Combustible Celluloid
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With: Mickey Rourke, Marisa Tomei, Evan Rachel Wood, Mark Margolis, Todd Barry, Wass Stevens, Judah Friedlander, Ernest Miller, Dylan Keith Summers, Tommy Farra, Mike Miller, Marcia Jean Kurtz, John D'Leo, Ajay Naidu, Gregg Bello
Written by: Robert D. Siegel
Directed by: Darren Aronofsky
MPAA Rating: R for violence, sexuality/nudity, language and some drug use
Running Time: 109
Date: 05/09/2008

The Wrestler (2008)

3 1/2 Stars (out of 4)

Ring Masters

By Jeffrey M. Anderson

Buy The Wrestler on DVD

The mind-bendingly visual director Darren Aronofsky (Pi, Requiem for a Dream and The Fountain) takes a new direction with his fourth film, The Wrestler, venturing into documentary realism. But the world presented here is so unique and fascinating and Aronofsky's directorial skill is so present that the film comes alive. The characters seem to live and breathe between the margins of the story, and to exist for more reasons than just driving the story forward. Mickey Rourke stars in the title role, a former 1980s wrestling superstar called Randy "The Ram" Robinson, still working today in the small-time circuits for smaller paychecks and a fraction of the glory. He lives in a trailer, struggles to pay his rent and lives vicariously through his past (he tries to show off to the neighborhood kids by hauling out his old, ancient Nintendo game). When he suffers a heart attack, he makes an honest attempt to retire and to re-connect with his estranged daughter (Evan Rachel Wood). He also tries to build a meaningful relationship with a stripper, Cassidy (Marisa Tomei), whom he's frequented for some time. She may be the only soul with whom he's ever really connected. (She clearly likes him but she has built up years' worth of emotional defenses that keeps people out.) Aronofsky and screenwriter Robert D. Siegel revel in the tiniest details of this world, from The Ram getting his hair done and buying drugs, to his pathetic job in a supermarket (and, one weekend, at the deli counter), and preparing for matches, working out routines with his "opponents." The shallow nature of the characters should by no means indicate a shallowness in the film; in fact, Aronofsky manages to elevate mere "documentary realism" to something far more profound. He looks into these pathetic lives and finds greatness. In response, Rourke and Tomei both give astonishingly rich performances that deserve any and all accolades they might receive. (They both won San Francisco Film Critics Circle awards.) [See also my interview with Darren Aronofsky and Marisa Tomei.]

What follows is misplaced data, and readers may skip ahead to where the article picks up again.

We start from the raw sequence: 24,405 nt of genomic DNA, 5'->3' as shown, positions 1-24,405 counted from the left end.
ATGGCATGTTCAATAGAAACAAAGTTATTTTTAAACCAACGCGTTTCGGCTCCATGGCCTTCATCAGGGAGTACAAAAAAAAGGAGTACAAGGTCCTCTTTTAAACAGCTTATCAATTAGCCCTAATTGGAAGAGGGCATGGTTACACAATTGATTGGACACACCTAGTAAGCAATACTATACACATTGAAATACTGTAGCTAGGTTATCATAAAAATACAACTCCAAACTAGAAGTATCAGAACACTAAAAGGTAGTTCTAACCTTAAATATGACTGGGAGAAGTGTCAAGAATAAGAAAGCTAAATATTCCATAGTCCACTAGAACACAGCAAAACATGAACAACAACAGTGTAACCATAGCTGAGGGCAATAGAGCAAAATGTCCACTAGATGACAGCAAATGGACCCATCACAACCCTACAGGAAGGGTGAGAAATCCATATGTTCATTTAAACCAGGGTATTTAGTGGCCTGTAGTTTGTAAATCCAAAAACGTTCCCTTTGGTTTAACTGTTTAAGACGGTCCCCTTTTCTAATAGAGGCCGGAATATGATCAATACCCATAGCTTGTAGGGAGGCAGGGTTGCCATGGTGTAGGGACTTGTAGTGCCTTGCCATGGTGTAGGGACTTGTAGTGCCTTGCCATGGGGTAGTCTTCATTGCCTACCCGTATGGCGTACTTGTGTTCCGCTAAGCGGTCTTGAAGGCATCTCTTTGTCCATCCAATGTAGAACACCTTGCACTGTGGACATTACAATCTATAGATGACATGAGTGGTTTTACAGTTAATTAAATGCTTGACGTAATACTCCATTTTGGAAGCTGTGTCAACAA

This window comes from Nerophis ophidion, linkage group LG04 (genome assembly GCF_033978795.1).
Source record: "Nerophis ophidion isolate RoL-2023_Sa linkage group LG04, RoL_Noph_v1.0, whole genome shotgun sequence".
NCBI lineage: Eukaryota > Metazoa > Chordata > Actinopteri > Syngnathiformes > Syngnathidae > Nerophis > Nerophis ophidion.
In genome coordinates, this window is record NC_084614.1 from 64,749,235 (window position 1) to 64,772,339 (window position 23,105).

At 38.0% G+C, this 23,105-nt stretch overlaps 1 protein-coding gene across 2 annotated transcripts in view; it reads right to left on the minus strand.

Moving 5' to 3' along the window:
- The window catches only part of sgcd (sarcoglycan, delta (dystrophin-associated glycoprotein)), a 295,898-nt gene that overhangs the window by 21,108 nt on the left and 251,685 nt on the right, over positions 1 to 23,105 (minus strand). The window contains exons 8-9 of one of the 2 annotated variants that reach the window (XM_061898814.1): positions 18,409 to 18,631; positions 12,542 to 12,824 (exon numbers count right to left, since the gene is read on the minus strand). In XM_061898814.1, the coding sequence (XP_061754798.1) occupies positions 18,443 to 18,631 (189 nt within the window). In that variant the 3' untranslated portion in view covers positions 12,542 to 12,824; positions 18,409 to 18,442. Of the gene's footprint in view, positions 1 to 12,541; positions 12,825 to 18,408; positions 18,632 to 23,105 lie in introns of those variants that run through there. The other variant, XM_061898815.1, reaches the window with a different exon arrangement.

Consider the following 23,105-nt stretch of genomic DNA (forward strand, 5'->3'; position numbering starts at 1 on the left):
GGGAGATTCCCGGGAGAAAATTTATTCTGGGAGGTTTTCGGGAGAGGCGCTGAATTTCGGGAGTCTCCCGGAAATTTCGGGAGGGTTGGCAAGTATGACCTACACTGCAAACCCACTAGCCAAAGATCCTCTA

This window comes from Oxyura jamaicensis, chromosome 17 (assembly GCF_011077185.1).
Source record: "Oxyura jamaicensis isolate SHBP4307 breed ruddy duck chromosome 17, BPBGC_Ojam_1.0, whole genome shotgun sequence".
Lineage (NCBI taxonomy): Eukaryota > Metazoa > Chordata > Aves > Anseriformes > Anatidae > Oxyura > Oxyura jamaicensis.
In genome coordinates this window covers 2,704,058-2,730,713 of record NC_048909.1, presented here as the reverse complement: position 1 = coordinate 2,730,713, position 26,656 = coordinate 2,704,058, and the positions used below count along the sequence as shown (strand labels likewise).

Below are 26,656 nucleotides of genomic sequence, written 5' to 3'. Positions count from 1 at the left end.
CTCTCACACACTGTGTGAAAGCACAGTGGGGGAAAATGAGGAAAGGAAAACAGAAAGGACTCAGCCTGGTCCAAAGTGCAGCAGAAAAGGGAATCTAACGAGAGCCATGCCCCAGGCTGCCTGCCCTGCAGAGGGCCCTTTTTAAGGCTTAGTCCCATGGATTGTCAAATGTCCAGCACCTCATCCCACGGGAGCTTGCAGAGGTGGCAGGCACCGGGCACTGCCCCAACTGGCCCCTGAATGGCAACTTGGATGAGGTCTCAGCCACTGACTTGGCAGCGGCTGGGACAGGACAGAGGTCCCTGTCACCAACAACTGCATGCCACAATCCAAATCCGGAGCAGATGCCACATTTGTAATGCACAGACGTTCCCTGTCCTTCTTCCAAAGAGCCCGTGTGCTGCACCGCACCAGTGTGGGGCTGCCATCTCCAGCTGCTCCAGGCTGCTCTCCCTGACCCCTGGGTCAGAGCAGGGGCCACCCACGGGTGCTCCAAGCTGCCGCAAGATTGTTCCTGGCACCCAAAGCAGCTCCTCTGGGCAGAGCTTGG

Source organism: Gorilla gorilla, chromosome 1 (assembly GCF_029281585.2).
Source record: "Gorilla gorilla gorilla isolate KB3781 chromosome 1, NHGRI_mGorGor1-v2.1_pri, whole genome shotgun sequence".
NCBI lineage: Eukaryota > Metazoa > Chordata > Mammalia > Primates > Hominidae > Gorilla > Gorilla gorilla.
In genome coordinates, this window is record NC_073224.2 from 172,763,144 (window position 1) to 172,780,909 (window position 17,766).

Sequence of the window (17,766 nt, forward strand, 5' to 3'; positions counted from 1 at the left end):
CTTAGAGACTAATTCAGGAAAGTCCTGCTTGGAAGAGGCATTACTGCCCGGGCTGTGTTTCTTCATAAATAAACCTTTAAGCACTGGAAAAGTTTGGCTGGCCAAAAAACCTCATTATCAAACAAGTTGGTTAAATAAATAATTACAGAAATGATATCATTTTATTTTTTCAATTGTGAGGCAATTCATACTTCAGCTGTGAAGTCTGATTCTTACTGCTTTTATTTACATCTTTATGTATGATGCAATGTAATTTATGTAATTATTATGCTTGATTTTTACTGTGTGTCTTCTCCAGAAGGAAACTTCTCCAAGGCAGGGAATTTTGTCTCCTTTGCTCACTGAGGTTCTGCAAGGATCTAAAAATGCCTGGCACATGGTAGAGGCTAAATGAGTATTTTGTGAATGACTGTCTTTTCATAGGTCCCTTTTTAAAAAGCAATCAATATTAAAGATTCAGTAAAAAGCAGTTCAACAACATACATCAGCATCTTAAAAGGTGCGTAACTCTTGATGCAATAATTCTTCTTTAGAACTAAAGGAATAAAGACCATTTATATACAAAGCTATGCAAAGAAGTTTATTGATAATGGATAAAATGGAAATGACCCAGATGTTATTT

DVD Details: Fox's DVD comes with a very good 42-minute making-of documentary and a Bruce Springsteen music video. There are optional language and subtitle tracks and scene selections. Either way, this is a film that viewers will want to see more than once. Also available on Blu-Ray.

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